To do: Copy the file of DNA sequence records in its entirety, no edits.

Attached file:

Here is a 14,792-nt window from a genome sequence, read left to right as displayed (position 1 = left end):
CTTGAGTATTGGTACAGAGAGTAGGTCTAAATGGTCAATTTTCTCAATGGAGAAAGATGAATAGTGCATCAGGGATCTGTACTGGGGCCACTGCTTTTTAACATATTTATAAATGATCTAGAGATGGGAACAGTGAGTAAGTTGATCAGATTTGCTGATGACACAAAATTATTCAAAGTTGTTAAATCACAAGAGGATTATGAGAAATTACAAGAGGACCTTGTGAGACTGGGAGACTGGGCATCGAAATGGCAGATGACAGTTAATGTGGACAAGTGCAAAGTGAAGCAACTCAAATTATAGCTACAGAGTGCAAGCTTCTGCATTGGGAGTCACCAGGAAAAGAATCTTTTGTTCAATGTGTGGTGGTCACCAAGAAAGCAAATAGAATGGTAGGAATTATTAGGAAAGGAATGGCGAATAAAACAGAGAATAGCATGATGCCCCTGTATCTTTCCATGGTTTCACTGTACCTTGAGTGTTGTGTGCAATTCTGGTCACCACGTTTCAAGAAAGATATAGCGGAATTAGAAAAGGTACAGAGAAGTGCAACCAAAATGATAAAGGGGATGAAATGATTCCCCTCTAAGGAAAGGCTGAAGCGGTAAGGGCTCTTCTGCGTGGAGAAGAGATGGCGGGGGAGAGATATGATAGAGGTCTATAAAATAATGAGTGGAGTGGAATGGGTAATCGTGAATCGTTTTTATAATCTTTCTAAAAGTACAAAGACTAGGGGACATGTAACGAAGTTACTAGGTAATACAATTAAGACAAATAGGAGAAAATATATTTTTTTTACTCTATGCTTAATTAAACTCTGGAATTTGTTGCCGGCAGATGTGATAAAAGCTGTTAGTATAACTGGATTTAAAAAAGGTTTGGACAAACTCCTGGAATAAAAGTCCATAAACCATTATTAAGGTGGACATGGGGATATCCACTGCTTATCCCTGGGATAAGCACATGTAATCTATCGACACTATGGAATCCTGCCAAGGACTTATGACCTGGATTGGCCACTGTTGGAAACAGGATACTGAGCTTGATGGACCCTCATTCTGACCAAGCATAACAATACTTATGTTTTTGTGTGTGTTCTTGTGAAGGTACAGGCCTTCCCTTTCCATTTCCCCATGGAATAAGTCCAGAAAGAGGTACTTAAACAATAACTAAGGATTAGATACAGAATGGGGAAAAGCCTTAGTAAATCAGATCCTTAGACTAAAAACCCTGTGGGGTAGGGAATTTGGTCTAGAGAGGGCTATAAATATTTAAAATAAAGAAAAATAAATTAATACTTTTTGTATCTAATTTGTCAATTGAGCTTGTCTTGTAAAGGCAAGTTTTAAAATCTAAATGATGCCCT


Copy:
Here is a 14,792-nt window from a genome sequence, read left to right as displayed (position 1 = left end):
CTTGAGTATTGGTACAGAGAGTAGGTCTAAATGGTCAATTTTCTCAATGGAGAAAGATGAATAGTGCATCAGGGATCTGTACTGGGGCCACTGCTTTTTAACATATTTATAAATGATCTAGAGATGGGAACAGTGAGTAAGTTGATCAGATTTGCTGATGACACAAAATTATTCAAAGTTGTTAAATCACAAGAGGATTATGAGAAATTACAAGAGGACCTTGTGAGACTGGGAGACTGGGCATCGAAATGGCAGATGACAGTTAATGTGGACAAGTGCAAAGTGAAGCAACTCAAATTATAGCTACAGAGTGCAAGCTTCTGCATTGGGAGTCACCAGGAAAAGAATCTTTTGTTCAATGTGTGGTGGTCACCAAGAAAGCAAATAGAATGGTAGGAATTATTAGGAAAGGAATGGCGAATAAAACAGAGAATAGCATGATGCCCCTGTATCTTTCCATGGTTTCACTGTACCTTGAGTGTTGTGTGCAATTCTGGTCACCACGTTTCAAGAAAGATATAGCGGAATTAGAAAAGGTACAGAGAAGTGCAACCAAAATGATAAAGGGGATGAAATGATTCCCCTCTAAGGAAAGGCTGAAGCGGTAAGGGCTCTTCTGCGTGGAGAAGAGATGGCGGGGGAGAGATATGATAGAGGTCTATAAAATAATGAGTGGAGTGGAATGGGTAATCGTGAATCGTTTTTATAATCTTTCTAAAAGTACAAAGACTAGGGGACATGTAACGAAGTTACTAGGTAATACAATTAAGACAAATAGGAGAAAATATATTTTTTTTACTCTATGCTTAATTAAACTCTGGAATTTGTTGCCGGCAGATGTGATAAAAGCTGTTAGTATAACTGGATTTAAAAAAGGTTTGGACAAACTCCTGGAATAAAAGTCCATAAACCATTATTAAGGTGGACATGGGGATATCCACTGCTTATCCCTGGGATAAGCACATGTAATCTATCGACACTATGGAATCCTGCCAAGGACTTATGACCTGGATTGGCCACTGTTGGAAACAGGATACTGAGCTTGATGGACCCTCATTCTGACCAAGCATAACAATACTTATGTTTTTGTGTGTGTTCTTGTGAAGGTACAGGCCTTCCCTTTCCATTTCCCCATGGAATAAGTCCAGAAAGAGGTACTTAAACAATAACTAAGGATTAGATACAGAATGGGGAAAAGCCTTAGTAAATCAGATCCTTAGACTAAAAACCCTGTGGGGTAGGGAATTTGGTCTAGAGAGGGCTATAAATATTTAAAATAAAGAAAAATAAATTAATACTTTTTGTATCTAATTTGTCAATTGAGCTTGTCTTGTAAAGGCAAGTTTTAAAATCTAAATGATGCCCT